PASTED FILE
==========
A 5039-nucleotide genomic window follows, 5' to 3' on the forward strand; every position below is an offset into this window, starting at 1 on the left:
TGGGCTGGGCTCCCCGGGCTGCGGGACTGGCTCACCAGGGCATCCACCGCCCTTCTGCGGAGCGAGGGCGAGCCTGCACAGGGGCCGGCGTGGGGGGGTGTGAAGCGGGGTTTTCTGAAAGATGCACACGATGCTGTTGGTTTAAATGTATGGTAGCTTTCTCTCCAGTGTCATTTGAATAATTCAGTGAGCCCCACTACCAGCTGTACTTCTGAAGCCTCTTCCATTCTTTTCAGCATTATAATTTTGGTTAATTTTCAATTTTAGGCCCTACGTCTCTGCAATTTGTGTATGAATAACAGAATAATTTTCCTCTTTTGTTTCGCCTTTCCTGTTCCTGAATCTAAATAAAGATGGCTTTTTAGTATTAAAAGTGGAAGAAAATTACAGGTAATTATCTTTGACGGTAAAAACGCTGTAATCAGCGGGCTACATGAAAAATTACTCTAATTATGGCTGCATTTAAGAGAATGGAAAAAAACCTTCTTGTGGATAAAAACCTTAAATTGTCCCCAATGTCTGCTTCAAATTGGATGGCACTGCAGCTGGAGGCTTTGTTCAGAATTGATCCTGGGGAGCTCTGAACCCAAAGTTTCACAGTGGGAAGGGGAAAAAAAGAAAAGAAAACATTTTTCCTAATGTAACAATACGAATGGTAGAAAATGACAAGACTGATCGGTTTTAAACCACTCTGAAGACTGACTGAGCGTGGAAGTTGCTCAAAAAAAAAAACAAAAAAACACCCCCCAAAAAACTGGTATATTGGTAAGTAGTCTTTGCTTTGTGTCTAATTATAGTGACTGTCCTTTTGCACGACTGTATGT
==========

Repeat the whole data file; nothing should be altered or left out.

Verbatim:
A 5039-nucleotide genomic window follows, 5' to 3' on the forward strand; every position below is an offset into this window, starting at 1 on the left:
TGGGCTGGGCTCCCCGGGCTGCGGGACTGGCTCACCAGGGCATCCACCGCCCTTCTGCGGAGCGAGGGCGAGCCTGCACAGGGGCCGGCGTGGGGGGGTGTGAAGCGGGGTTTTCTGAAAGATGCACACGATGCTGTTGGTTTAAATGTATGGTAGCTTTCTCTCCAGTGTCATTTGAATAATTCAGTGAGCCCCACTACCAGCTGTACTTCTGAAGCCTCTTCCATTCTTTTCAGCATTATAATTTTGGTTAATTTTCAATTTTAGGCCCTACGTCTCTGCAATTTGTGTATGAATAACAGAATAATTTTCCTCTTTTGTTTCGCCTTTCCTGTTCCTGAATCTAAATAAAGATGGCTTTTTAGTATTAAAAGTGGAAGAAAATTACAGGTAATTATCTTTGACGGTAAAAACGCTGTAATCAGCGGGCTACATGAAAAATTACTCTAATTATGGCTGCATTTAAGAGAATGGAAAAAAACCTTCTTGTGGATAAAAACCTTAAATTGTCCCCAATGTCTGCTTCAAATTGGATGGCACTGCAGCTGGAGGCTTTGTTCAGAATTGATCCTGGGGAGCTCTGAACCCAAAGTTTCACAGTGGGAAGGGGAAAAAAAGAAAAGAAAACATTTTTCCTAATGTAACAATACGAATGGTAGAAAATGACAAGACTGATCGGTTTTAAACCACTCTGAAGACTGACTGAGCGTGGAAGTTGCTCAAAAAAAAAAACAAAAAAACACCCCCCAAAAAACTGGTATATTGGTAAGTAGTCTTTGCTTTGTGTCTAATTATAGTGACTGTCCTTTTGCACGACTGTATGT